Mineral Grain Spatial Patterns and Reaction Rate ...

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XVI International Conference on Computational Methods in Water Resources (CMWR-XVI) Ingeniørhuset

Mineral Grain Spatial Patterns and Reaction Rate Up-Scaling
Paper
Author:Catherine Peters <cap@princeton.edu> (Princeton University)
Jason Lewandowski <jalewand@princeton.edu> (Princeton University)
Marissa Maier <mmaier@princeton.edu> (Princeton University)
Michael Celia <celia@princeton.edu> (Princeton University)
Li Li <lili@lbl.gov> (Lawrence Berkeley National Lab)
Presenter:Catherine Peters <cap@princeton.edu> (Princeton University)
Date: 2006-06-18     Track: Special Sessions     Session: Pore-Scale Modelling: New Developments And Applications
DOI:10.4122/1.1000000299
DOI:10.4122/1.1000000300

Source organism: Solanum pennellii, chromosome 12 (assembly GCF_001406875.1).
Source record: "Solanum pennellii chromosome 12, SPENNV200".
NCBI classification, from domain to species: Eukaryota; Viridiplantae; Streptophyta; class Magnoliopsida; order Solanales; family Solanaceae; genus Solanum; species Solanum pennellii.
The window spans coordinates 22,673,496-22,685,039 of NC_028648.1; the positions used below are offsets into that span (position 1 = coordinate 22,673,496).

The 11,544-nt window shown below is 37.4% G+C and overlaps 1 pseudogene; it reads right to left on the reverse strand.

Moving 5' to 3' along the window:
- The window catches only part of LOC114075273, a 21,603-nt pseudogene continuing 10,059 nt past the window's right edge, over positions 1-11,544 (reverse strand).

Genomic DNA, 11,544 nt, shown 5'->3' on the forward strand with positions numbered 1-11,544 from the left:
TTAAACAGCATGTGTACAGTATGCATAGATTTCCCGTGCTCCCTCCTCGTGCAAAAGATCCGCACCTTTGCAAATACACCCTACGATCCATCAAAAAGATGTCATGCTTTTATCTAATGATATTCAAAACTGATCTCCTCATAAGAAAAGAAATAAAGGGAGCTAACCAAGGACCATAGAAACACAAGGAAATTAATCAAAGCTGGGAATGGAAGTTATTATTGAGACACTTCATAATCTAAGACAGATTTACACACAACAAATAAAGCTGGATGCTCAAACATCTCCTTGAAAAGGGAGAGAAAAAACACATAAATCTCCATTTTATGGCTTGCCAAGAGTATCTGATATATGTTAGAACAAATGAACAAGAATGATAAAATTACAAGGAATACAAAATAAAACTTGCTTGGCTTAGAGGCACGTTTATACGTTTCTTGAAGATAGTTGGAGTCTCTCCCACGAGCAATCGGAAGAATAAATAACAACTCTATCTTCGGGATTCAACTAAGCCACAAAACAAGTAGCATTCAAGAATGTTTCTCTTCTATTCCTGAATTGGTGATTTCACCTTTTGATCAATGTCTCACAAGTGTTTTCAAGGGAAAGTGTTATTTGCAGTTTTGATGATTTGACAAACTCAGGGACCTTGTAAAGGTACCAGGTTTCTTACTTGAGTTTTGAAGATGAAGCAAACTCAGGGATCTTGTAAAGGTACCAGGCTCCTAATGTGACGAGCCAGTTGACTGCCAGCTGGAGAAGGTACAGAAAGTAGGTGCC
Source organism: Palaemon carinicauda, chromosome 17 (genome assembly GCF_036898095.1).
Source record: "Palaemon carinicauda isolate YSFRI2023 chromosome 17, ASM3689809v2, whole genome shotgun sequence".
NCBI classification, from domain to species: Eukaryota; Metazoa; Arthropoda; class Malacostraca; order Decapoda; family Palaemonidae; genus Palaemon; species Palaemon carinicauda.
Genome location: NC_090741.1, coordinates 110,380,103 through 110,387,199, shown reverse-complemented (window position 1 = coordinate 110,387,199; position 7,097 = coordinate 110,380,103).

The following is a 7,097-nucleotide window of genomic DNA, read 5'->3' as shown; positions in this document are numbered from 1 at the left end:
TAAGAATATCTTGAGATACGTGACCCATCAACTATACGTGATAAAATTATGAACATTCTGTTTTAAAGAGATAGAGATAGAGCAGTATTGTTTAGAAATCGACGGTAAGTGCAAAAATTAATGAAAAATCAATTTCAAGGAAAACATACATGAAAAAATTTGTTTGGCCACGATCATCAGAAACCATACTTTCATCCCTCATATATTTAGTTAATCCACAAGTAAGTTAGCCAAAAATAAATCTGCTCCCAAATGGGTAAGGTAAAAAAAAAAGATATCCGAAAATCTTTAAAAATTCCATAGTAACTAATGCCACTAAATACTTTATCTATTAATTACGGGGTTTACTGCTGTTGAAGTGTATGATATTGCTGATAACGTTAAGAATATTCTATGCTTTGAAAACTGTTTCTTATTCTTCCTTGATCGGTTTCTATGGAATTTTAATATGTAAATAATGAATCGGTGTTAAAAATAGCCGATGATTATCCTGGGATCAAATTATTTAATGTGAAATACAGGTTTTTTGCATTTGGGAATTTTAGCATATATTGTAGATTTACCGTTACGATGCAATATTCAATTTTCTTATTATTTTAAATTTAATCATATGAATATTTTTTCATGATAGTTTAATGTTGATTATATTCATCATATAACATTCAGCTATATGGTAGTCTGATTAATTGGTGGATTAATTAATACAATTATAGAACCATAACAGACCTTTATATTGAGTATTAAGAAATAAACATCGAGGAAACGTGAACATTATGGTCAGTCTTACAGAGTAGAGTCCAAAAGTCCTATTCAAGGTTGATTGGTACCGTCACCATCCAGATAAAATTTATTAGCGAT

Reactive transport models that describe mineral reactions in porous media rely on laboratory measurements of rate parameters that may fail to represent reactions defined at larger averaging scales. Laboratory experiments usually use crushed minerals in well-mixed systems that are designed to eliminate mass transport limitations. The resulting data provide valuable information on mineral reactivities but have questionable value for describing reaction rates in porous media in which mass transport may be rate-limiting. In recently completed work, we used pore-scale network models to investigate the effects of heterogeneities in pore structure and mineral distribution on geochemical reaction rates in porous media. Our findings revealed significant scaling effects from variations in reactive mineral distribution, especially for weathering reactions driven by highly acidic conditions such as those encountered in deep subsurface geological sequestration of carbon dioxide. In ongoing research, we are using electron microprobe analysis, a form of X- ray emission spectroscopy, to analyze spatial patterns of mineral grains in sedimentary rocks. Samples include sandstones and shales from the Viking formation in the Alberta basin in western Canada, at depths ranging from 2000 to 4000 m. Viking sandstones are calcareous litharentites, with porosities (mostly primary) ranging from 1% to 24% and permeabilities ranging from 0.01 to 1000 md. This presentation will include the findings quantifying mineral content and mapping mineral grain distributions of these rocks, and the results will be presented in the context of the pore-scale network modeling work and the broader question of up- scaling of geochemical reactions.